Strategic Partnership to Improve Access to Civil Legal Justice through Public Libraries
A National Training Initiative
OCLC’s WebJunction program and the nonprofit organization, Legal Services Corporation, partnered to design and deliver a national online training course to public library staff that strengthened access to civil legal justice through public libraries.
In consultation with Legal Services Corporation (LSC), WebJunction is developing a new course for US public library staff who work in reference, adult services, or outreach positions on how to improve community members’ access to civil legal information and services. The project, which runs through June 2021, will build awareness of the need for better access to civil legal justice. Resources and materials developed by the project will be shared broadly with the public library field. In 2016, as part of a planning project supported by the Andrew W. Mellon Foundation, LSC led an advisory group in exploring the feasibility of online civil legal training for public librarians, and published a "Library Initiative White Paper" with the findings.
Why Civil Legal Information? The Justice Gap
“Justice for all” is a core American value, and yet access to legal assistance is not guaranteed by our civil legal system. Our nation’s poorest individuals are most affected by this reality.
Access to legal resources makes a crucial difference to people when seeking veterans’ benefits, fighting unlawful evictions, maintaining custody of their children, and addressing other challenges involving personal safety, security, and well-being. Rules of civil procedure and evidence, however, were created for lawyers, and court and administrative proceedings are difficult for laypeople to understand. Many people cannot afford a lawyer, and the National Center for State Courts estimates that in 75% of civil cases in state courts, at least one party is unrepresented.
These factors create the justice gap—the difference between the civil legal needs of low-income people and the resources to meet those needs. Although self-help legal resources are available and are increasingly online, these resources do not serve everyone. According to the Pew Research Center, one in four people have inadequate or no internet access at home. Racial minorities, older adults, rural residents, and those with lower levels of income and education are the least likely to have a broadband connection.
Even with access to the internet, many people struggle with the increasingly complex searching and digital literacy skills required to find trustworthy information about their areas of concern. LSC’s 2017 Justice Gap study showed that low-income people research only about one in five of their legal issues online.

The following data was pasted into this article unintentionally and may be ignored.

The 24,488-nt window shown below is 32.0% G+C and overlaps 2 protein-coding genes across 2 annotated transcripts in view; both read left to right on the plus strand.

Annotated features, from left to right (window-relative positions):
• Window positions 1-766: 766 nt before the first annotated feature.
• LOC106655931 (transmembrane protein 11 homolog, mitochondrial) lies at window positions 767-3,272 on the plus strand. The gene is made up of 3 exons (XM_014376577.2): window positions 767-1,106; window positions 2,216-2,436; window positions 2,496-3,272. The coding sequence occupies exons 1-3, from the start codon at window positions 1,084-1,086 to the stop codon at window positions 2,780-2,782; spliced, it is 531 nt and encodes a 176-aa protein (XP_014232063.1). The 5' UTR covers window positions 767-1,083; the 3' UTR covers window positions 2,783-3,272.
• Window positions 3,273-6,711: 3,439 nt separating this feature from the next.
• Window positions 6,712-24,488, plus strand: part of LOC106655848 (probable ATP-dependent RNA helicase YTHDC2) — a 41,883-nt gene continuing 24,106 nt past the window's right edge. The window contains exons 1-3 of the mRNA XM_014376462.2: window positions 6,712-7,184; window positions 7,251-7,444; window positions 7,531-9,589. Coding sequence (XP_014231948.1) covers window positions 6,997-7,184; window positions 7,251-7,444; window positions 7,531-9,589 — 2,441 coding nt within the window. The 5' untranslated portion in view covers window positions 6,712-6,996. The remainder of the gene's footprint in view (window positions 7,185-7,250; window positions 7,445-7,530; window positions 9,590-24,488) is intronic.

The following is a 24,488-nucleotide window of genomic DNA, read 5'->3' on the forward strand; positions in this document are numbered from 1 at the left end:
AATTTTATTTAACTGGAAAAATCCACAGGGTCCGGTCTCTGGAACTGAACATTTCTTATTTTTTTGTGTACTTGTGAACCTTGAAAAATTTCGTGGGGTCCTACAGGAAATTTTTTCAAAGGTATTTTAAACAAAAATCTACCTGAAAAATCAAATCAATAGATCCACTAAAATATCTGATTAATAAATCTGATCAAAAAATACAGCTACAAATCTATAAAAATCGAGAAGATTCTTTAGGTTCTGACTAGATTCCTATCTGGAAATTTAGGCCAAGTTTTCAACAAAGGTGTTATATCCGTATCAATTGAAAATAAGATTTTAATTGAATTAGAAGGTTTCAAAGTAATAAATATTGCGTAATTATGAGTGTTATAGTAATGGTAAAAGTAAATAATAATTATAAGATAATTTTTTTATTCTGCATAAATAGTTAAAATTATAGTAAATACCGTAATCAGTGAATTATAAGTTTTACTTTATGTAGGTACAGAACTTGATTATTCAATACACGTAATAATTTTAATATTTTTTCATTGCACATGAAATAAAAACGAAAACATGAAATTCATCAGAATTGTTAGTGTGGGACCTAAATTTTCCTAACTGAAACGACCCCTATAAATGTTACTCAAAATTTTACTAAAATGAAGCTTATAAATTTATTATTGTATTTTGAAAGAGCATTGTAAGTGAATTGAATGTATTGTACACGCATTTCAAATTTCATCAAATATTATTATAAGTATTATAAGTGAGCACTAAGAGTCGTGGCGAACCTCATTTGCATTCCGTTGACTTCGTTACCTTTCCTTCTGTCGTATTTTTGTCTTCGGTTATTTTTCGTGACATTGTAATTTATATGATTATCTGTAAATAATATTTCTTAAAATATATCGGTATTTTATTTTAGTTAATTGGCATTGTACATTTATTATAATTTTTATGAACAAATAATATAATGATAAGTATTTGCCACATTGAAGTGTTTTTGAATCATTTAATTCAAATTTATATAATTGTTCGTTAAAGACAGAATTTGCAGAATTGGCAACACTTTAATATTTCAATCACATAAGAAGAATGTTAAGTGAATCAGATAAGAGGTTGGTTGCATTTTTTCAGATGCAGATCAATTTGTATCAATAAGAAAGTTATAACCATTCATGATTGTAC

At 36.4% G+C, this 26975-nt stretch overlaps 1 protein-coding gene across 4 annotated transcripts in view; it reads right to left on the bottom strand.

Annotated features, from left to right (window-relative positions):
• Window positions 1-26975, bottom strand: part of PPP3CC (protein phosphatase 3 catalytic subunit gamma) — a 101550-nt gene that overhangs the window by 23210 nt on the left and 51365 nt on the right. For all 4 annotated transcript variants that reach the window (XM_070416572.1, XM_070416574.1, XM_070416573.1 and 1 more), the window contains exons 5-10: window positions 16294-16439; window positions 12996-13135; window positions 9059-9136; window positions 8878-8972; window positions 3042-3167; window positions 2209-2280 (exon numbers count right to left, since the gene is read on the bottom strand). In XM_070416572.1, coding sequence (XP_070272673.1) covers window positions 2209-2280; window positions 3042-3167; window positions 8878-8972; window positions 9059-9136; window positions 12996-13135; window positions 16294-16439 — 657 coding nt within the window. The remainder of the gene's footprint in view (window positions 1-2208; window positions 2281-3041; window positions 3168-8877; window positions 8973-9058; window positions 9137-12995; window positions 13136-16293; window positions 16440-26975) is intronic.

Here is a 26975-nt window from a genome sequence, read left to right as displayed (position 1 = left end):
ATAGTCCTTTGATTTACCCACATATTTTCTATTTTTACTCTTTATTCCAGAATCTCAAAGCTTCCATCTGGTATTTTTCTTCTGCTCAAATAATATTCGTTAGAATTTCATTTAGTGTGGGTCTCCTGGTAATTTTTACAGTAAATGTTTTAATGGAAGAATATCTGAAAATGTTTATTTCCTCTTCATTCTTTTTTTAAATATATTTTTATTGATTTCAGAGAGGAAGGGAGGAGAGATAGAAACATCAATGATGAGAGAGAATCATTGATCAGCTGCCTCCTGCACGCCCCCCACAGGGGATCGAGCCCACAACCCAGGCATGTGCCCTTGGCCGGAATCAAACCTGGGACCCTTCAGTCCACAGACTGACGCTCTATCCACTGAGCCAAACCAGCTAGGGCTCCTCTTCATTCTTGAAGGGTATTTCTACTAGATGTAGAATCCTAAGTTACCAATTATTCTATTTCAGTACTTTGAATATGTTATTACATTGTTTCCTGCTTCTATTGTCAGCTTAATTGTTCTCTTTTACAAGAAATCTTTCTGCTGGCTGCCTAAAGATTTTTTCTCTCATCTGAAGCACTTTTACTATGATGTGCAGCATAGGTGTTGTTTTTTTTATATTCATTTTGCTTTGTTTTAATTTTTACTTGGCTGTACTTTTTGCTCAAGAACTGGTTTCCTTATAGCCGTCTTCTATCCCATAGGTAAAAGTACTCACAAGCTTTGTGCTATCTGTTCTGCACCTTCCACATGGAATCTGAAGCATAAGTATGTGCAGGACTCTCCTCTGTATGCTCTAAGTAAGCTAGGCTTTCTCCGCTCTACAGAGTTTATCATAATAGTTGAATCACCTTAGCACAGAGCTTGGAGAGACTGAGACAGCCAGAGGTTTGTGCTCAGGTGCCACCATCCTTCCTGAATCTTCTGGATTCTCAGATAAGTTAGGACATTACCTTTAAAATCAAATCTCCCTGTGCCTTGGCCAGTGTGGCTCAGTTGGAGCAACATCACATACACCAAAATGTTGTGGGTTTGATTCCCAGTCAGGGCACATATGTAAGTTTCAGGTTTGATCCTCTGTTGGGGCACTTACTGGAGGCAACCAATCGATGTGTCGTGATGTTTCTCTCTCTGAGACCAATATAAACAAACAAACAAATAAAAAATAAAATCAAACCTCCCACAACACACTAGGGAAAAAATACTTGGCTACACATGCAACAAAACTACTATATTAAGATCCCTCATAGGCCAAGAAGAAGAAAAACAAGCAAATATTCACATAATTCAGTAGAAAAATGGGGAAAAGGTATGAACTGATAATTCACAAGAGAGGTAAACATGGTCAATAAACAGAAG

Libraries are already contributing to closing the justice gap in various ways, but many are not equipped to address the civil legal issues of their patrons.
Libraries can help close the justice gap by providing:
- more access points to legal information and services,
- more support for navigating the information and services, and
- the skills and ability to identify civil legal issues when they present.
Because of their unique role in our communities, public libraries are well positioned to recognize needs and provide information and services that connect people to civil legal resources and prepare them for civil legal proceedings. We hope you and your staff will join us for the course, which is slated to begin in April 2020. The free training will be accessible to all public libraries regardless of their size or location.
Stay tuned for an informational webinar early next year, and subscribe to our twice-monthly e-newsletter, Crossroads, for more details and announcements about the course.
About Legal Services Corporation (LSC)
LSC is a publicly funded, 501(c)(3) non-profit corporation established by the United States Congress. It seeks to ensure equal access to justice under the law for all Americans by providing funding for civil legal aid to those who otherwise would be unable to afford it. The LSC was created in 1974 with bipartisan congressional sponsorship and the support of the Nixon administration, and is funded through the congressional appropriations process.